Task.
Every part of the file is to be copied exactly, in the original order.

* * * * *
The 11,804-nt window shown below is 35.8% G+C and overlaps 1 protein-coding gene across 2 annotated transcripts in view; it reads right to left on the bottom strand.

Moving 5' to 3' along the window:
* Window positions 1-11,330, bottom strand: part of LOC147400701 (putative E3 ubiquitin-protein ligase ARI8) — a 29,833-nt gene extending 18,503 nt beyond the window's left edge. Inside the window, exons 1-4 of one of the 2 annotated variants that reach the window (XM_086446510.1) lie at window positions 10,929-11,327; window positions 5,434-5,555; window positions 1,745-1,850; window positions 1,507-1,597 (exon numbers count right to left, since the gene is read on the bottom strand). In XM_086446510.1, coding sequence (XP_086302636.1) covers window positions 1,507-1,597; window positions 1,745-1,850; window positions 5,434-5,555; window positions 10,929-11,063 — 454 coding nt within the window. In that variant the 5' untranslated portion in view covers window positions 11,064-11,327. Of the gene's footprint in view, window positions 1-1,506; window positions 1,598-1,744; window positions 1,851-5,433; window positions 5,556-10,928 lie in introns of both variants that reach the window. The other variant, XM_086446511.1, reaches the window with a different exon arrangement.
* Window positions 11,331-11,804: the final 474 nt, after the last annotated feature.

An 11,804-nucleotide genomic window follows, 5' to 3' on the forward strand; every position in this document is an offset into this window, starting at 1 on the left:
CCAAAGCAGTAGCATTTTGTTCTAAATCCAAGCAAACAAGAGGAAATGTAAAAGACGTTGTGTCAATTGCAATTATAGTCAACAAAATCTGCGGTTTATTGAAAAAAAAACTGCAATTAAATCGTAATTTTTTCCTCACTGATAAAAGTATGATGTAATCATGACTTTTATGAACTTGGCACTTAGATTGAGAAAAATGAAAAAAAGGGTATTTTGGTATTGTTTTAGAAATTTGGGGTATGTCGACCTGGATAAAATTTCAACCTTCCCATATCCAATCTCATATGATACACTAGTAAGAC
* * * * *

The 11,804-nt window shown below is 35.8% G+C and overlaps 1 protein-coding gene across 2 annotated transcripts in view; it reads right to left on the bottom strand.

Moving 5' to 3' along the window:
* Window positions 1-11,330, bottom strand: part of LOC147400701 (putative E3 ubiquitin-protein ligase ARI8) — a 29,833-nt gene extending 18,503 nt beyond the window's left edge. Inside the window, exons 1-4 of one of the 2 annotated variants that reach the window (XM_086446510.1) lie at window positions 10,929-11,327; window positions 5,434-5,555; window positions 1,745-1,850; window positions 1,507-1,597 (exon numbers count right to left, since the gene is read on the bottom strand). In XM_086446510.1, coding sequence (XP_086302636.1) covers window positions 1,507-1,597; window positions 1,745-1,850; window positions 5,434-5,555; window positions 10,929-11,063 — 454 coding nt within the window. In that variant the 5' untranslated portion in view covers window positions 11,064-11,327. Of the gene's footprint in view, window positions 1-1,506; window positions 1,598-1,744; window positions 1,851-5,433; window positions 5,556-10,928 lie in introns of both variants that reach the window. The other variant, XM_086446511.1, reaches the window with a different exon arrangement.
* Window positions 11,331-11,804: the final 474 nt, after the last annotated feature.

An 11,804-nucleotide genomic window follows, 5' to 3' on the forward strand; every position in this document is an offset into this window, starting at 1 on the left:
CCAAAGCAGTAGCATTTTGTTCTAAATCCAAGCAAACAAGAGGAAATGTAAAAGACGTTGTGTCAATTGCAATTATAGTCAACAAAATCTGCGGTTTATTGAAAAAAAAACTGCAATTAAATCGTAATTTTTTCCTCACTGATAAAAGTATGATGTAATCATGACTTTTATGAACTTGGCACTTAGATTGAGAAAAATGAAAAAAAGGGTATTTTGGTATTGTTTTAGAAATTTGGGGTATGTCGACCTGGATAAAATTTCAACCTTCCCATATCCAATCTCATATGATACACTAGTAAGAC